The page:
Adopt an Inmate: Veneta woman's non-profit connects prisoners with pen pals on the outside

Melissa Schmitt reads from a letter. "I am honest, caring and understanding," she reads, "seeking not only a spiritual pen pal but most importantly to establish a friendship." The writer? A prisoner on death row.

VENETA, Ore. - Melissa Schmitt reads from a letter.

"I am honest, caring and understanding," she reads, "seeking not only a spiritual pen pal but most importantly to establish a friendship."

The writer? A prisoner on death row.

Schmitt collects these letters from prisoners, convicted of crimes from minor to major, in hopes of connecting them to people on the outside who are willing to write back.

But finding those people - even at community events like this one in Veneta - can be a challenge.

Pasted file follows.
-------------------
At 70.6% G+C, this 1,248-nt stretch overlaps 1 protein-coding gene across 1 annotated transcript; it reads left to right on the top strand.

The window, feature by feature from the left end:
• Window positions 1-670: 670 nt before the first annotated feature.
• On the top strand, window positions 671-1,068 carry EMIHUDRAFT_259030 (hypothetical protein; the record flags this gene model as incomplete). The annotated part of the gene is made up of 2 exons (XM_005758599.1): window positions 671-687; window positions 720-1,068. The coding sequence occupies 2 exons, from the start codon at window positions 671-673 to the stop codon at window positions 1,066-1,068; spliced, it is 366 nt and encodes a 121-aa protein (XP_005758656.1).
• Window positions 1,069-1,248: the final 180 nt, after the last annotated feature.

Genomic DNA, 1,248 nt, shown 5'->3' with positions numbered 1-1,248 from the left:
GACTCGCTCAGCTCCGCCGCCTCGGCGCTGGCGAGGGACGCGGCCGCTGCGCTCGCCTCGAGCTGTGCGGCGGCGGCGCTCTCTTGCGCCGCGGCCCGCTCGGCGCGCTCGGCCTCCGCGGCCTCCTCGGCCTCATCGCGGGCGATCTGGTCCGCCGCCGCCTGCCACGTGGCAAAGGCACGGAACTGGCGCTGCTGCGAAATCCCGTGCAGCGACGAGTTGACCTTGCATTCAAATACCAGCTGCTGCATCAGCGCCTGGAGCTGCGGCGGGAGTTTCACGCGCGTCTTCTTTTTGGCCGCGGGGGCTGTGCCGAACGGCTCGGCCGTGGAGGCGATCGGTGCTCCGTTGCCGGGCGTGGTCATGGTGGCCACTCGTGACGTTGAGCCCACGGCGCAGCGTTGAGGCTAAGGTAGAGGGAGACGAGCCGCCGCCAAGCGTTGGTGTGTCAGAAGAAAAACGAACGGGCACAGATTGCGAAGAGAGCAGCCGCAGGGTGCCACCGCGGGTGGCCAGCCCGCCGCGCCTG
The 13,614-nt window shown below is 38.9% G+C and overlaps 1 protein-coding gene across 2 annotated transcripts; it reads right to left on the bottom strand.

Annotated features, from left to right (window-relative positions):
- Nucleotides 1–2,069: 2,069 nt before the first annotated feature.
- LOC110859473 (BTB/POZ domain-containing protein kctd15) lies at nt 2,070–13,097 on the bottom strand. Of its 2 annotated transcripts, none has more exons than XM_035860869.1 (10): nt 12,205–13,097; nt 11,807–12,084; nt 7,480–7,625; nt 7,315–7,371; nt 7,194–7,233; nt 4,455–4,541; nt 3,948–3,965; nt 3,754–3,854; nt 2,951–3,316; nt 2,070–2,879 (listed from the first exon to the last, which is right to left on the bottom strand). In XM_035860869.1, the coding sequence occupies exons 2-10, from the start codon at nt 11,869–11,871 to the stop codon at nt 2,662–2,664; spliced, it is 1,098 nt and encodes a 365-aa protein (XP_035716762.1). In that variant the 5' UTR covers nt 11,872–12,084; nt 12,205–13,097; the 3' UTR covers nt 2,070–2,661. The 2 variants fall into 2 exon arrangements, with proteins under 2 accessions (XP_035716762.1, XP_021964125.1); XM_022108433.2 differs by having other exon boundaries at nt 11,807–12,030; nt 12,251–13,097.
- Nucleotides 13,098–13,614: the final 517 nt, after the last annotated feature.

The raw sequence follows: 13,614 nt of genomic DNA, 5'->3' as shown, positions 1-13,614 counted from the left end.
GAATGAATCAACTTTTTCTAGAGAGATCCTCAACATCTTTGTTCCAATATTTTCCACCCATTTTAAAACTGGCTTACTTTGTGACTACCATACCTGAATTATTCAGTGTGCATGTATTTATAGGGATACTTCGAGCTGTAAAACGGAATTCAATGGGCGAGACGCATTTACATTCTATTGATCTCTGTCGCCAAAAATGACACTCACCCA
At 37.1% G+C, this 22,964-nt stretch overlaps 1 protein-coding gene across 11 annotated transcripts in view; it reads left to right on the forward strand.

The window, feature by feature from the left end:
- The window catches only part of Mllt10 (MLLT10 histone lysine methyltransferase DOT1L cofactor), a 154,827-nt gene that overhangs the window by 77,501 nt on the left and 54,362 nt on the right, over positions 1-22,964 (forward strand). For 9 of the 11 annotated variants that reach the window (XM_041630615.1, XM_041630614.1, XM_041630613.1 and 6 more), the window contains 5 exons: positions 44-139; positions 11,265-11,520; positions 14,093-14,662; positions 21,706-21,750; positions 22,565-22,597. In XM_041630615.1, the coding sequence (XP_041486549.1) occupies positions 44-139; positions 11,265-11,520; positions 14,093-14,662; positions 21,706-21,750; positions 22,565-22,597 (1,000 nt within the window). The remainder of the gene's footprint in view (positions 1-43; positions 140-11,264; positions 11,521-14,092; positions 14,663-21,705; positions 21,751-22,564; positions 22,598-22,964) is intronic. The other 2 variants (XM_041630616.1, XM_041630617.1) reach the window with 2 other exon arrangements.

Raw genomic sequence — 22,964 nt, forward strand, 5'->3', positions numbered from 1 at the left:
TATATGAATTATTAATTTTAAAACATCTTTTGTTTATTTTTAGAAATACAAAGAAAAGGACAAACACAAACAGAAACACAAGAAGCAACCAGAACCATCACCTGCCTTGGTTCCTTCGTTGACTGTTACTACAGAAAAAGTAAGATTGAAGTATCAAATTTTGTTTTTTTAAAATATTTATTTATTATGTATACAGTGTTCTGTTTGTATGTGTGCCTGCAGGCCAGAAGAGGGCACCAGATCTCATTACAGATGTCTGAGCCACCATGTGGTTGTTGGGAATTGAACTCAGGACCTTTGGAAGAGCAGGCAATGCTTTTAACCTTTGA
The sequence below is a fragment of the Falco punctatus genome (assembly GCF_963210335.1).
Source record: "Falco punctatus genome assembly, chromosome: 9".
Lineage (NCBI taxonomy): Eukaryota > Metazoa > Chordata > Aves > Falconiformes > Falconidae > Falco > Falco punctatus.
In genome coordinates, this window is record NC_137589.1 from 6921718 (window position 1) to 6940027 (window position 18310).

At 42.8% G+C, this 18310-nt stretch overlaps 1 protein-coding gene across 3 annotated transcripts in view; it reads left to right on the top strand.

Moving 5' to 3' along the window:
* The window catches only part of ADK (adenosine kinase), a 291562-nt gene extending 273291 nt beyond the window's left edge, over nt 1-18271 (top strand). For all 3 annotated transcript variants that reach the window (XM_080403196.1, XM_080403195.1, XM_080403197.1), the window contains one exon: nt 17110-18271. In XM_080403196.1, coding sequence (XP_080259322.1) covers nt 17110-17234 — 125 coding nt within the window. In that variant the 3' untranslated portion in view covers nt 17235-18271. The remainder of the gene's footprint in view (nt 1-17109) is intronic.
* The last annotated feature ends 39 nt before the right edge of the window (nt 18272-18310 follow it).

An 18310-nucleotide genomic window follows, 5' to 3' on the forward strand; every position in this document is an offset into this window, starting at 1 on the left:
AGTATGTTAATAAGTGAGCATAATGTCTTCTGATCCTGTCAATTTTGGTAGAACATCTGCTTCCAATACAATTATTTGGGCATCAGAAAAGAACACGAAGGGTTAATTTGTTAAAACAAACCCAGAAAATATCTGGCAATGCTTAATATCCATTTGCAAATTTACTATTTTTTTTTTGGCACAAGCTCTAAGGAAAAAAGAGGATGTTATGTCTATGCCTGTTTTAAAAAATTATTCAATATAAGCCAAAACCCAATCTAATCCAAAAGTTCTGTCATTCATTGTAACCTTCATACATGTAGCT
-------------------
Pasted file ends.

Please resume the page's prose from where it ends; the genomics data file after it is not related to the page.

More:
"It just becomes ridiculous because I have hundreds and hundreds of these people who have sent us requests and haven't heard from us in months and months and months," Melissa says.

Her non-profit - Adopt an Inmate - started when her brother was incarcerated just over five years ago.

She mostly runs it herself, and fundraising is tough: sites like GoFundMe don't allow finances to be raised for people who are incarcerated.

And Melissa says she faces a lot of resistance from the general public.

"Sometimes they'll say, 'Adopt an Inmate - what about adopt a dog, or how about adopt a veteran.' Now I like when they say that," Melissa says, "because there's lots of veterans in prison."

But she says it's also rewarding: to date they've matched over 500 inmates with people on the outside looking to write back.

She recalls one instance of an inmate who gave up on clemency, deciding to take a second chance at life on the outside only after finding someone who cared.

"They unanimously granted him clemency," Melissa says, "so I mean it changes people."

LEARN MORE | Visit AdoptAnInmate.org

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